For this column, I am going to dive into how developing countries are building out their infrastructures to support IoT (Internet of Things) applications. There are many opportunities and challenges of adopting IoT solutions in the developing world. Since this is a pretty big discussion I won’t be able to cover it in one blog, so look for the next several blogs to address specific issues facing developing nations and how specific IoT solutions are making a difference.
For this column I am going to address vehicle-to-infrastructure or “V2I” technology. V2I and V2V (vehicle-to-vehicle) technologies are an important part of the future of our society. As vehicles become more autonomous, a lot will change, including how we communicate with our vehicles, how our vehicles communicate with each other, and how our vehicles communicate with their surroundings.
In the past few weeks, we’ve talked about some really important trends in the IIoT—the industrial Internet of Things.
All month long I have been focusing on the IIoT (Industrial Internet of Things). But for this column, I want to dig a little deeper into security. No matter which sector a business operates in, security should be a critical element in its IoT business plan, investment, and deployment.
Recently, my editorial team and I were discussing an article that claimed Fitbit’s sales struggles bode poorly for the wearables market as a whole. The article cited lackluster 2016 holiday sales of fitness trackers and subsequent layoffs at Fitbit as evidence that the wearables market was “stagnant.” But here’s my point—since when did we give Fitbit so much say over the entire wearables space?
For this column, I am jumping back into the security discussion to address some pretty significant news that has come up recently in the form of proposed government legislation. As regular readers of my columns you know that I have spent more than a few words on our need to focus on keeping our devices secure.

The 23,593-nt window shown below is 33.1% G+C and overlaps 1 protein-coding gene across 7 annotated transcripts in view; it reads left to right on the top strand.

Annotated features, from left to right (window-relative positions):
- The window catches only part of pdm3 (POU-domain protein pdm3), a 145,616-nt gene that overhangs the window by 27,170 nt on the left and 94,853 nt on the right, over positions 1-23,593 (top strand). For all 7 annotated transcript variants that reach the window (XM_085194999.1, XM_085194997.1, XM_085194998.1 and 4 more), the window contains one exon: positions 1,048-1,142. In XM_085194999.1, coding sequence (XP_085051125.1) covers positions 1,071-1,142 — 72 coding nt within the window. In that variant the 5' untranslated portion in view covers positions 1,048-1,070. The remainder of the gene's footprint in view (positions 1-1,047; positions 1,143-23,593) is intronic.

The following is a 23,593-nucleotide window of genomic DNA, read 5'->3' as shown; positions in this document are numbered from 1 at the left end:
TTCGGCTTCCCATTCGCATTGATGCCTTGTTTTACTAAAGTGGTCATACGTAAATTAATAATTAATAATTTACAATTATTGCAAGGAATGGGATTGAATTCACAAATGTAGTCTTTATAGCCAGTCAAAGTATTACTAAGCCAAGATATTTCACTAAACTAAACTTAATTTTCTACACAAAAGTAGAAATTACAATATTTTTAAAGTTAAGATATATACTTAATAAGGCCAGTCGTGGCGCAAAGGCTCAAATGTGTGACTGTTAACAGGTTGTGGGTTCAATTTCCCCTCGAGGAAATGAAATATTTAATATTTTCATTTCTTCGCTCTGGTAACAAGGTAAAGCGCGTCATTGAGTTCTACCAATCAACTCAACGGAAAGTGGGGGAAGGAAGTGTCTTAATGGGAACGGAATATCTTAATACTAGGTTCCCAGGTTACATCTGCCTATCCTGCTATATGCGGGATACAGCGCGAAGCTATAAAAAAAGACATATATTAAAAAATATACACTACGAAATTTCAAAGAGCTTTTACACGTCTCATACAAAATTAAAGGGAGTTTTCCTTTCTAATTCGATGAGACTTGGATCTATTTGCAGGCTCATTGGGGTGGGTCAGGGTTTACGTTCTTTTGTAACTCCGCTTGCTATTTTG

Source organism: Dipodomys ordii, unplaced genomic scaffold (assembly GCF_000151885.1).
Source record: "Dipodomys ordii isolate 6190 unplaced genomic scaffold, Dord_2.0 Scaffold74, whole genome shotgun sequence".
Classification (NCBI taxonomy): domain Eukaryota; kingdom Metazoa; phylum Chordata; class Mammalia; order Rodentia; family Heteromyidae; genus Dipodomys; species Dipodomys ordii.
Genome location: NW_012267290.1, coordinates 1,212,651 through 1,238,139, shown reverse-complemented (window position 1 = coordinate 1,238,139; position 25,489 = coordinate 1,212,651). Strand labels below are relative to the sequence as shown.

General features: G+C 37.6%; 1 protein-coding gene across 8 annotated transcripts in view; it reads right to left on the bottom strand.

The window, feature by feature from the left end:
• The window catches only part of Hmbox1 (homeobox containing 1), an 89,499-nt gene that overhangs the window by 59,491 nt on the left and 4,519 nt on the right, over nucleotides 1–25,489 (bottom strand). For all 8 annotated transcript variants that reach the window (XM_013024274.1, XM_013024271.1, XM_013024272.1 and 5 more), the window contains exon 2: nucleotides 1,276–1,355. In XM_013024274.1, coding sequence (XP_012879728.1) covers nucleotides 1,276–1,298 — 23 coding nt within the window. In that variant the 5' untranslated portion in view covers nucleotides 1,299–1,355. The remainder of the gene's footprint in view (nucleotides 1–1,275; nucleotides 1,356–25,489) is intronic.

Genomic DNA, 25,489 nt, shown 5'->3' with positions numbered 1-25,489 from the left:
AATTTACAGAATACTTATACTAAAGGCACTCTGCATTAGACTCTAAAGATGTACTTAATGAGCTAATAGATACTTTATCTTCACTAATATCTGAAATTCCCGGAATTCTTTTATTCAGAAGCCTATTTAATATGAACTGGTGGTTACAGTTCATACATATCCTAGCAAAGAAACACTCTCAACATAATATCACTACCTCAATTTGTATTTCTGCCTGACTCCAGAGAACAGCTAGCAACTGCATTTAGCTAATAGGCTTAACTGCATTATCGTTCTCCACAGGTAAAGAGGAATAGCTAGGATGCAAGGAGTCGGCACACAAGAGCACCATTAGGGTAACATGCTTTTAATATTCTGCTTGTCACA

You generally know you’re talking about an important trend when there have only been a handful of similar ones in all of history. Such is the case with the current “Industrial Revolution,” often dubbed Industry 4.0.
Cybercriminals often target small businesses because they are relatively easy targets. In fact, in my last column I shared one example in which a fake small business was created as a decoy and was hacked within an hour using just one email address and a single login credential. It’s a great read if you did not see the article last week. I encourage you to go back and read it and learn the many ways small business can protect themselves and avoid being easy targets.
Cybersecurity seems to be one of those issues that just keeps coming up in discussions about the IoT (Internet of Things). When talking about healthcare, connected cars, and so on, as an industry we recognize security as a hurdle for enterprise adoption and innovation as well as consumer or end user adoption.
What do John Horn, Intel, and rumors all have in common? They all seem to be a playing a role in catching the IoT (Internet of Things) eye of anyone who follows the space. Just before we all headed off to enjoy the Fourth of July holiday it seems there was a lot of fireworks in the IoT space as it was announced that the formidable John Horn was stepping down from his role as CEO at Ingenu. It’s still unclear as to why he left his role as CEO which he took over in 2015 to help build wireless networks across the globe.